Soon your little one will be choosing books and you will accidentally on purpose rotate them so that you don’t have to read ‘The Hungry Caterpillar’ by Eric Carle for the thousandth time! Presley loves Julia Donaldson stories, particularly ‘Night Monkey, Day Monkey’ and, of course, ‘The Gruffalo’. Cash’s current favourites are ‘Elmer’ by David McKee and the Panda and Gander stories by Joyce Dunbar and Helen Craig.
Reading can be free, you just need to join a library. Our local library is tiny, but they have hundreds of children’s books. You can also ask for books as presents.
One thing I’ve never done is write a children’s story. It’s always been something I’ve thought about, but didn’t have the inspiration – until now.
This week I was sat with a toddler on each knee, looking at the garden. We saw squirrels, birds and bees. I started to tell my boys that bees made honey. They looked at me like I was making it up. So I made this up instead.
Boris was a young bee.
Boris was a busy buzzy young bee.
He didn’t stop buzzing all day.
Boris spent all day flying from flower to flower.
He collected pollen from the flowers in little bags on his legs.
When the bags were full he flew back to his hive.
Boris lived in a hive with loads of other buzzy bees.
The buzzy bees made delicious honey in the hive.
One day Boris was buzzing around some beautiful yellow flowers.
He had collected a lot of pollen and it was nearly time to go back to the hive.
All of a sudden he heard Walter the wasp flying towards him.
Walter was a naughty wasp who liked to cause trouble.
Walter didn’t have an important job, like Boris.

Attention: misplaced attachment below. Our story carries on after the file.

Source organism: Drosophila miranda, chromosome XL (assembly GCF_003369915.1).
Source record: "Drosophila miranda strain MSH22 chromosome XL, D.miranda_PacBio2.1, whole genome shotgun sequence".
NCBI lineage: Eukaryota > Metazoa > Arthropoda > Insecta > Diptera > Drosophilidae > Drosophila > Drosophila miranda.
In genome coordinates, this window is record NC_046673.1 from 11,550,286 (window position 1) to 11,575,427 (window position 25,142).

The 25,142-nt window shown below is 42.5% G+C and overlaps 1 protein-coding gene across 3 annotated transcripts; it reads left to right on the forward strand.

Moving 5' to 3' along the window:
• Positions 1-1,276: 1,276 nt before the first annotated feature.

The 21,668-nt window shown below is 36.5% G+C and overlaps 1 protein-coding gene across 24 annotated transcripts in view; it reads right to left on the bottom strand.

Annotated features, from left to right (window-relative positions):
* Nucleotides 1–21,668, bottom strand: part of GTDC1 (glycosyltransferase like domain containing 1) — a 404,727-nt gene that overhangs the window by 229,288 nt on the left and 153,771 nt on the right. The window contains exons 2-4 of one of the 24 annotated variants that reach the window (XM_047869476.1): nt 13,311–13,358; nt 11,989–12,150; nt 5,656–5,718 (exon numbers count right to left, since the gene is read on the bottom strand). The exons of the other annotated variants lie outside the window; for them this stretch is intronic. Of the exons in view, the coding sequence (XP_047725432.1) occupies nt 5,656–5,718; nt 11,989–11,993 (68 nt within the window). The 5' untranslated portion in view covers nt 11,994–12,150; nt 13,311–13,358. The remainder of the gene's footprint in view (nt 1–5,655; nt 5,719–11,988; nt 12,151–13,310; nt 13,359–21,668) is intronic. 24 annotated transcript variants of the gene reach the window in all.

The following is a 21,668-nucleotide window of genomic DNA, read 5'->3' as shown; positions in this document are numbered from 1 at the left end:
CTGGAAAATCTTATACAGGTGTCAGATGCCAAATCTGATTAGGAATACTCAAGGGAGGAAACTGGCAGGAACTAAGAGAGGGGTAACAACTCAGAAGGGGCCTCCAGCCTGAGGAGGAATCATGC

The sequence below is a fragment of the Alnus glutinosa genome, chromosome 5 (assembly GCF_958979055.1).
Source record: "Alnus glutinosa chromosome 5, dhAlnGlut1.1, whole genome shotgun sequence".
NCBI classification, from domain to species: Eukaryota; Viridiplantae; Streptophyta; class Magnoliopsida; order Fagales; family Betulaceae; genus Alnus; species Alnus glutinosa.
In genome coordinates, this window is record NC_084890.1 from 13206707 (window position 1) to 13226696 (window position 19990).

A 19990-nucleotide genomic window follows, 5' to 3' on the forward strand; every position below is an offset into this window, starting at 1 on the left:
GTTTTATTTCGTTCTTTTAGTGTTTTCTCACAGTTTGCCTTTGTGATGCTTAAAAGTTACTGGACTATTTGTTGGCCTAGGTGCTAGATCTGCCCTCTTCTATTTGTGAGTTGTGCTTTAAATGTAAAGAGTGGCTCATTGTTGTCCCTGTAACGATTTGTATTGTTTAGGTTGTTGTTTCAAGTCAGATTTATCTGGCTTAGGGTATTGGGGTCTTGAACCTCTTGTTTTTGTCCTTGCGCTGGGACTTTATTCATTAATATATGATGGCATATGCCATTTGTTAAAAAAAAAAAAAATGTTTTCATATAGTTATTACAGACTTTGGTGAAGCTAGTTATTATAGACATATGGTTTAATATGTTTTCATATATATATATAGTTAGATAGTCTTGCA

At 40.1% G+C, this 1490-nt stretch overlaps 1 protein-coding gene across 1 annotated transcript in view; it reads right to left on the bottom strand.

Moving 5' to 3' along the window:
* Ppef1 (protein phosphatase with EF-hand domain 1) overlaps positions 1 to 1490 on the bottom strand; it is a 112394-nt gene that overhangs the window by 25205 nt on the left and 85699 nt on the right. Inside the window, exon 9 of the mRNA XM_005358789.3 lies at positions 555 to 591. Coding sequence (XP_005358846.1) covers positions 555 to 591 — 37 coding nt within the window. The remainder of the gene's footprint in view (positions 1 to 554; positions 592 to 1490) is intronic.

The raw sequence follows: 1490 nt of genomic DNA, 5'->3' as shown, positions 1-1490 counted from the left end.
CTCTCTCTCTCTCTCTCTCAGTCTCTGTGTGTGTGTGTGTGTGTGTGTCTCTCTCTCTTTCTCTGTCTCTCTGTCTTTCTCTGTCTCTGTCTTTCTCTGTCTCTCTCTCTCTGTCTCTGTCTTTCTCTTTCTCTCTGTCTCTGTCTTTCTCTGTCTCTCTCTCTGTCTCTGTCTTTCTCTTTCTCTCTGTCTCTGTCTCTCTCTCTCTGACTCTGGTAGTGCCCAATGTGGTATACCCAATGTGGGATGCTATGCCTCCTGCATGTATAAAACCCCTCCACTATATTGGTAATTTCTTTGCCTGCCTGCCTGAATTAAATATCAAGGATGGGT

Boris was scared of wasps and Walter was a big wasp.
Boris decided to fly home, but Walter chased him.
Walter laughed as he chased Boris, but Boris was too quick for him.
Boris buzzed away from Walter.
When he could no longer hear Walter, Boris stopped buzzing and rested on an orange flower.
Boris looked around. He didn’t know where he was. He hadn’t seen orange flowers before.
Boris was lost! He didn’t know what to do.
He had a little room in his bags so Boris collected some pollen from the orange flower.
It was getting dark, but Boris didn’t know the way home.
Then Boris heard buzzing and saw a big bee from his hive flying towards him.
‘There you are, Boris!’ said Billy, ‘I’ve been looking for you’.
Boris was very happy to see Billy and followed him back to the hive.
All the other buzzy bees were pleased to see Billy and Boris.
Boris turned his pollen into honey and it tasted wonderful.
After that all the buzzy bees from the hive collected pollen from orange flowers.
Boris was a beaming busy buzzy bee who decided he was no longer scared of wasps.
Thank you for having me, Cathy.
Normal service will be resumed next time!
How’s this for an amazing outdoor book nook, as seen at the Just So festival? And what do you think made the Top 50 children’s books about nature, as voted by NurtureStore’s readers? Come and take a look.